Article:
Tourism bosses in Poole and Bournemouth have challenged claims made by the firm behind the proposed Navitus Bay wind farm over jobs.
Navitus Bay Development Ltd has said that the project will create 1,700 jobs – something that has been questioned by opposition groups already.
Now, Poole and Bournemouth Tourism Management Boards have joined forces to challenge NBDL’s parent companies, EDF and Eneco, on its job creation claims.
They have written to project director, Stuart Grant, and have also requested that the developer announces which companies are the preferred suppliers for the major components of the turbines and the development.
Dr Bruce Grant-Braham, chairman of PTMB and Des Simmons, chairman of BTMB, said in a statement: “We want to know exactly how, when and where these ‘minimum 1,700 local jobs’ will be created.
“Our concern is that the French and Dutch backed Navitus Bay does not want to be transparent with this information because the majority of contracts will, in fact, be awarded overseas and not to local or even UK-based companies.
“We demand that they come clean with this information.
“Dorset and the UK have the right to expect full and honest disclosure from Navitus Bay about this important information and allay our deep concerns that the bulk of jobs and contracts will in fact be awarded overseas.”
The boards claim that the area’s visitor economy was forecast to lose £6.3 billion over the life of the project, with 4,923 people forced out of work.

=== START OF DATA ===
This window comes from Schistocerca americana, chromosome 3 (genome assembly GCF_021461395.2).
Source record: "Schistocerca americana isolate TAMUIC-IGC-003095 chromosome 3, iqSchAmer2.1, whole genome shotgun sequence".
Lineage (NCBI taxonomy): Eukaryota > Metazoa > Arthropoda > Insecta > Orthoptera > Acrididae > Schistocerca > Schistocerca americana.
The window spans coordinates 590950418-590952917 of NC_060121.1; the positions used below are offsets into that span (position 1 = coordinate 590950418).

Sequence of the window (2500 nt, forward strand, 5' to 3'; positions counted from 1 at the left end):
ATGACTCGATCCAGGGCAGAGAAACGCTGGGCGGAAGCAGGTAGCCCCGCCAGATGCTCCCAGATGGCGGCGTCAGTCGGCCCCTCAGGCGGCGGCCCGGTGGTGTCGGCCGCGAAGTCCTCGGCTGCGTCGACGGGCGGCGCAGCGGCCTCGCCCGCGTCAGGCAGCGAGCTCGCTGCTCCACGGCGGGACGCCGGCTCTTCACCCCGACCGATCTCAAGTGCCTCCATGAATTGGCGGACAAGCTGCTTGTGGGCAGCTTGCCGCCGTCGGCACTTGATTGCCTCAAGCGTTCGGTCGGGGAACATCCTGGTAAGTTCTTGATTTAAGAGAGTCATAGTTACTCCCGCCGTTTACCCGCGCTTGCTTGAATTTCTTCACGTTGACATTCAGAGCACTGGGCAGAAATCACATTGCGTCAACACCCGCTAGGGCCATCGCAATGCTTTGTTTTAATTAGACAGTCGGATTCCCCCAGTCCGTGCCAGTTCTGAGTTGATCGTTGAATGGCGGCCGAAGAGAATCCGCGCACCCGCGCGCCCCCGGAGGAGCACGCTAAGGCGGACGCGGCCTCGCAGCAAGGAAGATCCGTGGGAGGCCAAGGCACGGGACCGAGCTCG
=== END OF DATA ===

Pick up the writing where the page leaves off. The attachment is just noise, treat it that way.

Stuart Grant, project director at NBDL, said: “To realise the full potential of the wind park, we’re continuing to work with suppliers across the region to ensure we contract with as many local businesses as possible for the materials and services the wind park will require. We are committed to using local companies wherever possible.
“If the project receives consent, the type of contracts likely to be awarded during the construction of the wind park include ones for ports, steel fabricators, concrete suppliers and plant hire. During the O&M phase, opportunities will exist for skilled technicians and vessel operators.
“This is a hugely exciting time for the project as the benefits that the proposed windfarm could bring become increasingly tangible. This has been seen recently with the MHI Vestas Offshore Wind turbine supplier announcement, which would safeguard 200 jobs on the Isle of Wight.”
But Dr Andrew Langley, from opposition group Challenge Navitus, said that the 1,700 jobs claim was “actually a peak of temporary employment in one year during construction and the long term level in operation would be very much lower, at 100-140 jobs”.
He added: “Even this depends on the full project being built and concrete turbine bases being chosen and built in a brand new local plant at Portland.
“If the more usual steel bases were used, local jobs would drop to around 200 temporary construction jobs at peak and 100-140 in operation.”
A decision on the scheme is set to be made by the Government by September 11.
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